Mar 11, 2024

Period products not testing human blood points to a much larger problem in India

By Saachi Gupta

I write this, fuelled by rage, as I spent the night tossing and turning, bleeding too much on my period. It has been over ten years now since I first stepped into the bathroom to find my underwear stained red, and my mother taught me how to correctly wear a pad. Still, the process hasn’t gotten any less uncomfortable: on the first two days of my period, I am barely able to get out of bed, my body bent into a question mark as I contort around my cramping stomach. On the worst of days, my sanitary napkins leak, leading to stains on my clothes and bedsheets. At best, I am still irritable, ill at ease due to the moistness of the napkins and their chafing against my skin. To find out now that no study of menstrual products ever actually used human blood, even as a multi-billion dollar industry proudly advertised their products’ absorption capabilities, feels like a slap in the face.

The first study that used human blood to test the effectiveness of menstrual products was, in fact, only published this month in the British Medical Journal’s Sexual & Reproductive Health. Prior to this, water and saline water were used as substitutes for blood: as these liquids are not nearly as viscous as menstrual blood which also contains vaginal secretions and the endometrial cells of the uterine wall, it is unsurprising that the absorbency of menstrual products has largely been overestimated. This may also be the reason why it is so easy to bleed through supposedly high-absorbency products.

To understand the absorption capabilities of period products, the current study conducted two trials: the first used O+ blood that had expired 33 days ago, and the second reused this same unit of blood 58 days post expiry. The results showed that menstrual discs are better equipped to handle heavy menstrual flow than both pads and tampons.

The limited research surrounding menstruation is no surprise: it points towards a larger trend of women’s health continually being ignored in medical science, leading to data gaps and a concerning lack of information. Dr Paul D Blumenthal, a professor of obstetrics and gynaecology at Stanford University, highlighted this issue in an editorial, noting, “A PubMed search of “menstrual blood” resulted in one publication between 1941 and 1950, followed by a steady increase to and plateau of only 400 publications in the last several decades, during which time there were approximately 10,000 publications related to erectile dysfunction.” It is hard not to be furious at this neglect when there are approximately 800 million people across the world on their period right now, and we spend approximately seven years of our life menstruating.

By Prabal Sharma

By Lisa Stardust

By Sanaa Sharma

It is no secret that menstruation has always been a taboo subject, whispered about in classrooms, hidden behind brown paper bags and newspapers. This stigma surrounding periods has trickled into scientific research, causing neglect and harmful tropes. But these tropes are only reinforced by the media in their depictions of menstruation. Before 1985, the word ‘period’ had never been uttered on American television. Until I first got my period at the age of 12, I never quite understood what sanitary napkins were. Advertisements on TV only showed cheerful girls confidently playing sports in white pants: in fact, I was once in one such advertisement, kitted out in a white outfit to happily play badminton. The blue liquid showcased on sanitary napkins only added to mine and my peers’ confusion, and we often wondered what these mysterious periods entailed. Of course, the taboo surrounding menstruation is why blood was never shown in advertisements up until recently; instead, blue liquid gave period products a clinical and hygienic look, evoking images of cleaning products instead of bodily fluids. Only recently, companies for menstrual products have realised that audiences are looking for more authentic depictions of menstruation, and after the brand Always showcasing a red spot on a pad in a 2011 advertisement, Bodyform in the UK became the first to ditch the blue liquid in favour of red for a 2017 advertising campaign #bloodnormal. India, however, still had to wait three years: in 2020, a campaign by Rio pads starring Radhika Apte first showed drops of red blood dripping out of a red balloon.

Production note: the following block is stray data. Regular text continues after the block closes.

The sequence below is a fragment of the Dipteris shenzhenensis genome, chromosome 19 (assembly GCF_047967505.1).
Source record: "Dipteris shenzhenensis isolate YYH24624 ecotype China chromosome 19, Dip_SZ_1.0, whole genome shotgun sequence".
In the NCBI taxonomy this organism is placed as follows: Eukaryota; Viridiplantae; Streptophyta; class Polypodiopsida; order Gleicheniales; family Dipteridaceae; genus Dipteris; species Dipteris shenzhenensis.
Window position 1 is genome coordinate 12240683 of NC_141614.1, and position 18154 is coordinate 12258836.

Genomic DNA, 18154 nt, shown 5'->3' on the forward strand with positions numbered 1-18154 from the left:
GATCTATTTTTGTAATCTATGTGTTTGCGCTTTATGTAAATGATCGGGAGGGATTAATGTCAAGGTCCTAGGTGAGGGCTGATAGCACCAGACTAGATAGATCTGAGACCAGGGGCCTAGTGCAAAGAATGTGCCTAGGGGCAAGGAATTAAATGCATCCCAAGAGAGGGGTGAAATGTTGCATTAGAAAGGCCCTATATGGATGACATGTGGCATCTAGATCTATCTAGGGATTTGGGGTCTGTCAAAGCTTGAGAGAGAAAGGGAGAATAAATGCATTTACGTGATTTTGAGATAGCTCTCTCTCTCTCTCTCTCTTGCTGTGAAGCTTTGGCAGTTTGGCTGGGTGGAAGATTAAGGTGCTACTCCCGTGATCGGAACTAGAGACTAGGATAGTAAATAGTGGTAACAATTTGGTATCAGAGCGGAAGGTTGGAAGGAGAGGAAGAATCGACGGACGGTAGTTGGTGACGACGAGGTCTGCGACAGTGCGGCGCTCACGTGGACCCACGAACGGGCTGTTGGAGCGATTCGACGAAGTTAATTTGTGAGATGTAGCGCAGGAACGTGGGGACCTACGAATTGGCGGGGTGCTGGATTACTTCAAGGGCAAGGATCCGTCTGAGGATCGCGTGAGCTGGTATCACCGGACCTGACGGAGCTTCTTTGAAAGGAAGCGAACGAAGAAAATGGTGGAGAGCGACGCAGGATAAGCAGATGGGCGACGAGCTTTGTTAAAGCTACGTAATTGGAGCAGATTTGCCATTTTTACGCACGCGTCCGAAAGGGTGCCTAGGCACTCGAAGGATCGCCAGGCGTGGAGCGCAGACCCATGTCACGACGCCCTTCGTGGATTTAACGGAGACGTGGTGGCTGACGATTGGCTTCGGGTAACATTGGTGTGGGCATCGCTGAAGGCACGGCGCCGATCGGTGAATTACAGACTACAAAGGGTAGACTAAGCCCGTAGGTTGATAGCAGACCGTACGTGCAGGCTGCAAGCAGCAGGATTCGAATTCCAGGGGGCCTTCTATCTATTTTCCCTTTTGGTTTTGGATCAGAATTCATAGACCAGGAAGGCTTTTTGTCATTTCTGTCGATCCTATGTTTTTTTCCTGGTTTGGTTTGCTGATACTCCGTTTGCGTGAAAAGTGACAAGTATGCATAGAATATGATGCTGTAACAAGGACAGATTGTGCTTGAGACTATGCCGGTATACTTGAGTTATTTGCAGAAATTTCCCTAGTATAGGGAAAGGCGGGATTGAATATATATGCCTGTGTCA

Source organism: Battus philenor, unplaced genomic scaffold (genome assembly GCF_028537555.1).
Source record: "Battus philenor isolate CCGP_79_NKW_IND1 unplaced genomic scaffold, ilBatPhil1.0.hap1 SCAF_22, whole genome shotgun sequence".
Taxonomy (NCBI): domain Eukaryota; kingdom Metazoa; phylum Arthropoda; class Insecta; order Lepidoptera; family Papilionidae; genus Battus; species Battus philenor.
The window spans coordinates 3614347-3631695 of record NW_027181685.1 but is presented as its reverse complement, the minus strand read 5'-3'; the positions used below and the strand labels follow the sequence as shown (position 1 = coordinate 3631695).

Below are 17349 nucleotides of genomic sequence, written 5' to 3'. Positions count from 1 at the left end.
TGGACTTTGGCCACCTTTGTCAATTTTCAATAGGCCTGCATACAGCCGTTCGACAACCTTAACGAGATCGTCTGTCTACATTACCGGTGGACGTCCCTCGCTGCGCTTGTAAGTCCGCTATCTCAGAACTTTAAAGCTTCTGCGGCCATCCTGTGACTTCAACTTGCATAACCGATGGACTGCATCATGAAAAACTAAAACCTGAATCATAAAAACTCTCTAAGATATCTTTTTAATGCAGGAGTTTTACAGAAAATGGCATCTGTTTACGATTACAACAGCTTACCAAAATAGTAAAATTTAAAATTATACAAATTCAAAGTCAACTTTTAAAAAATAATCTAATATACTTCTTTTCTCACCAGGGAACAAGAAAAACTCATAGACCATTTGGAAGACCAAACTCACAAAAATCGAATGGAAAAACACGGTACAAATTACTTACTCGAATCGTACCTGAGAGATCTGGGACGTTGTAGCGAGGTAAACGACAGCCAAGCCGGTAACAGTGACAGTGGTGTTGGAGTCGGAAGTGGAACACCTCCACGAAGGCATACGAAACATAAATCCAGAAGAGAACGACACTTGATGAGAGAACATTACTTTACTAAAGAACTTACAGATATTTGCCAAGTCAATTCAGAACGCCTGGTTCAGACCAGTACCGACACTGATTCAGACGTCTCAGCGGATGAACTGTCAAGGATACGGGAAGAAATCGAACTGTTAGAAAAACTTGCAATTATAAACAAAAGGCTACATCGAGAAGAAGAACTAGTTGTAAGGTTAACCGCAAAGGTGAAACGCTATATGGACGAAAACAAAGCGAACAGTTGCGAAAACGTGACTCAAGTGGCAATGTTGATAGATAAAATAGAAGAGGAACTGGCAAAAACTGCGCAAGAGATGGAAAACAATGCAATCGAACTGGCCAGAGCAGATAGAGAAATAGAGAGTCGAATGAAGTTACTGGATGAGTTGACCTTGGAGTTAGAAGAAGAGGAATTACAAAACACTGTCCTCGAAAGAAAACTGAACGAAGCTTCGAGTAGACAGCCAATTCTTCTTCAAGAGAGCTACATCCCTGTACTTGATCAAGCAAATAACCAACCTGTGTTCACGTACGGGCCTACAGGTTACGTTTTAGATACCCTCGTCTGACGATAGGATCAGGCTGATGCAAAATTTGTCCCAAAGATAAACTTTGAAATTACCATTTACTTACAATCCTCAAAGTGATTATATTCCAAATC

In many ways, menstruation is still considered toxic and impure, in line with age-old beliefs that prevented girls from entering temples or kitchens while bleeding, or even relegated them to confinement in single rooms or separate huts. This disgust surrounding menstruation means that women’s health is pushed to the sidelines and disregarded repeatedly. It is this lack of concern for menstrual health that has led to remarks like those of IAS officer Harjot Kaur Bhamra, who, in 2022, chastised a school girl for asking if they could be provided with free sanitary napkins at a cost of INR 20. Bhamra had snapped, “Today, you are asking for sanitary pads; tomorrow you will ask for condoms. You’ll suggest tomorrow that the government can also offer jeans. And why not some beautiful shoes after that? You will soon expect the government to provide you with family planning options, as well as condoms.”

The present study on menstrual products promises scientific advancement and consideration for those menstruating. Maybe there will come a time when I am able to wear a sanitary napkin comfortably through the night, and not wake to write a wrathful article on how far behind medical science is on women’s health.

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